Am I still considered a smoker now?
I am not really sure if this is the proper place to post this....and I hope that there is someone who can light a darkened area. I am considering a new job and they asked if I was tobacco free. Now I realize that the insurance industry is a monster these days looking for any reason to cut costs on their end. Last year I would be considered a liability of a higher concern as a smoker. Now I only vape....going on for a couple of months now....not going back either ! Now here is the $10 million question. After a period of time to allow your body to rid itself of all the nasty carcinogens and various other chemicals contained in cigarettes, would it not be acceptable to be classified as a non-smoker? They will perform a blood test to verify that a candidate is tobacco free, and would like to know if nicotine is the main ingredient that is tested for. Now if it is....how does one go about explaining this to the inspecting physician that you do not consume cigarettes, cigars, or chew/dip any kind of the manufactured sorts available? Consider this.....you have quit smoking for some time- say 2 or 3 months. You have the urge and slip and buy a pack.....smoke 2 or 3 and throw them out. Now feeling the need again you go and get on a nicotine replacement such as the patch system. Now you are on this and face testing. Is this person also considered a non-smoker at this point? Even if they are on the patch for say a few months? I have not found any info to support this or a clear answer.......I think I have found myself a black hole in the system. Comments/suggestions welcomed.
If you don't smoke cigarettes you are not legally a smoker (no regulations applying to smokers apply to you since you do not combust plant materials, and medically you are not a smoker - your doctor will remove the 'smoker' note against your name). However it seems that the corporations who do these tests look for nicotine metabolytes in the bloodstream , and if any are found, you are classed as a smoker. This may be because you could simply be using patches or gum in order to try to defeat their tests; and of course over 90% of NRT users will revert to smoking anyway.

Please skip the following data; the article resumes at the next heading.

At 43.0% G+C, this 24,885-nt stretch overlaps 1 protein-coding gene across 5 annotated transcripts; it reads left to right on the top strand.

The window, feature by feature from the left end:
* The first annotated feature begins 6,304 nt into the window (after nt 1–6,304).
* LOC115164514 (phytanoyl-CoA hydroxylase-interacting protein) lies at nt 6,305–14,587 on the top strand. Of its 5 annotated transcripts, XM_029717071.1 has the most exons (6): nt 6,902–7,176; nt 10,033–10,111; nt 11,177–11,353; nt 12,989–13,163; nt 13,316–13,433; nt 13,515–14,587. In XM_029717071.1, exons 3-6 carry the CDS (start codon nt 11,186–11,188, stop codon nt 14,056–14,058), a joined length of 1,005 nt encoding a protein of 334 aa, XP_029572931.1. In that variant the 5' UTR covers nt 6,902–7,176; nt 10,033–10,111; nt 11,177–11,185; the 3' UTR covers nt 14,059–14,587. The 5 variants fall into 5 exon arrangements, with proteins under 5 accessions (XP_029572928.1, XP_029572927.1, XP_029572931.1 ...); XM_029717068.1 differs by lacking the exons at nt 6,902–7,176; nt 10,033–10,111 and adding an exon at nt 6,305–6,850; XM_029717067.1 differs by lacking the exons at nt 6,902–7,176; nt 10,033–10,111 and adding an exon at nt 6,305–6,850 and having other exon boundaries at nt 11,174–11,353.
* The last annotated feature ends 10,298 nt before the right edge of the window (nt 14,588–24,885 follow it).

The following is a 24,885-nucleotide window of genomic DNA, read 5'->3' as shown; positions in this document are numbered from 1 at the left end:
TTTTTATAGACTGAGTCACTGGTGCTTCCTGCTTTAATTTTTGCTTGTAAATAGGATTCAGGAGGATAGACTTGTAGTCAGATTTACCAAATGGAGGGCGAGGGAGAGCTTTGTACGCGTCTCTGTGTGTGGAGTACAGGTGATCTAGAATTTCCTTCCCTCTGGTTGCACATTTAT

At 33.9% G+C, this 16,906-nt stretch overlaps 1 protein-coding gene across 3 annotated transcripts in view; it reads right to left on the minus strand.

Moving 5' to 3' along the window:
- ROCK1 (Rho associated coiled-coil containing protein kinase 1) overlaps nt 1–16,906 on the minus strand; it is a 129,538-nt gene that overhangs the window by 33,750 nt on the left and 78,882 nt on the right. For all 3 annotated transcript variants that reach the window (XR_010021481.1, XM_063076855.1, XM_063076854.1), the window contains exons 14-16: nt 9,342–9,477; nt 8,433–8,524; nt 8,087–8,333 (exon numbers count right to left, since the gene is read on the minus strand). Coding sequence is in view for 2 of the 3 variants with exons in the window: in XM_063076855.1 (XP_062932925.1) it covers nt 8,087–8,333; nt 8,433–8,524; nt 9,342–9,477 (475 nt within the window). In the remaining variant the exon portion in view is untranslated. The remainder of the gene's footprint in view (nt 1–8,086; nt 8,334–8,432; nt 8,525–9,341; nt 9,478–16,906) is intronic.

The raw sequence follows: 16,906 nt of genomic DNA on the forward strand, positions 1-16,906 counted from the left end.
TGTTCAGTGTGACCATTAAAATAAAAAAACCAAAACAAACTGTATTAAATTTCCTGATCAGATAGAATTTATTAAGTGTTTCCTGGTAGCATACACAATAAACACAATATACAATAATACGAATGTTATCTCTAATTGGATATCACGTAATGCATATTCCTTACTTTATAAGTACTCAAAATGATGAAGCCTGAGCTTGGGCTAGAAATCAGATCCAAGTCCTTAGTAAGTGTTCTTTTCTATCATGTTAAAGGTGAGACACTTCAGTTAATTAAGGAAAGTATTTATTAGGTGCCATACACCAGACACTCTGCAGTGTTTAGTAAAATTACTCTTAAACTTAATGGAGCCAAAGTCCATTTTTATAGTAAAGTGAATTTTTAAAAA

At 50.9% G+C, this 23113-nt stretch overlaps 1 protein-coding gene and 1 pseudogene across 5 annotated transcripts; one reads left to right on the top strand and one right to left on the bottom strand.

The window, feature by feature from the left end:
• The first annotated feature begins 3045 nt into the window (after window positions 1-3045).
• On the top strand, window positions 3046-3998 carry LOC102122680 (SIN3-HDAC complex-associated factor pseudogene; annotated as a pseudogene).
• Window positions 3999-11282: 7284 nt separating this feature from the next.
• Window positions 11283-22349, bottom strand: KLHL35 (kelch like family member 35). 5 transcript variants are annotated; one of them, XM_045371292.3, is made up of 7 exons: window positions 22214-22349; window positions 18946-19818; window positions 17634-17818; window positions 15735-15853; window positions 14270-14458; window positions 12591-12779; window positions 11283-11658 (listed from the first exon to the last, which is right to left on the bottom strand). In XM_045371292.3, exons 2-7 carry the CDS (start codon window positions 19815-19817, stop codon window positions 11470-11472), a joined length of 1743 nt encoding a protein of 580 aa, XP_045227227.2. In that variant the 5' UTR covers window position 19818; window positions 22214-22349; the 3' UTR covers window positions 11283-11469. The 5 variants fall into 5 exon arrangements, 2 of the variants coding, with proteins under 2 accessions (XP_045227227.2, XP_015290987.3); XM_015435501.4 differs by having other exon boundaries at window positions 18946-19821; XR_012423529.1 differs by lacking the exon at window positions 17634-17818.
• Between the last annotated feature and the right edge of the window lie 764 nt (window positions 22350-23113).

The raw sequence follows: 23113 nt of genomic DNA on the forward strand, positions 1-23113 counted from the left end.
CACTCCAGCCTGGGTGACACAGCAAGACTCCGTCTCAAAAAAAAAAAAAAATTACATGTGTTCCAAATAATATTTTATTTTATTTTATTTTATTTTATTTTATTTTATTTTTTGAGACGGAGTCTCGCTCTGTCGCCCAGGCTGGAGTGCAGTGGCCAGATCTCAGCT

The only way to get around this that I know of is to take a letter from your doctor to the effect that you are receiving nicotine as a therapy for some unrelated condition. This option will not be available to most. In any case those conditions (such as Parkinson's or some mood issues) may of themselves create issues with job applications.
The only option that will work for most in this situation is to go cold turkey for 3 days to get all nicotine metabolytes out of your system . It's been suggested that drinking large amounts of water and fruit juice helps but I have no idea if this helps. You can also buy drug test defeat kits to help achieve this (just google for them - though I heard that some just contain detailed advice plus a ton of cranberry juice).
I have no problem at all with suggesting any of these methods, and supporting those who follow them, as if you are no longer a smoker then you will not suffer from the health and attendance issues that the corporation wishes to avoid. They should simply update their procedures to reflect new alternatives that have no health implications - Snus users for example have the same risk as non-smokers. We do not yet know if the same thing applies to e-cigarette users as Snus has 25 years of research, but the indications are that the result will be similar.
 I understand these tests look for cotinine, a nicotine metabolyte that can stay in the blood for a couple of days. Of course, everyone tests positive for nicotine or one of its metabolytes since it is an ingredient of many vegetables. The quantity is assessed, not simply its presence.
 You should probably avoid drinking tea, and eating aubergines and tomatoes, during this time as these contain more nicotine than alternatives.
Last edited by rolygate; 06-22-2011 at 12:21 PM.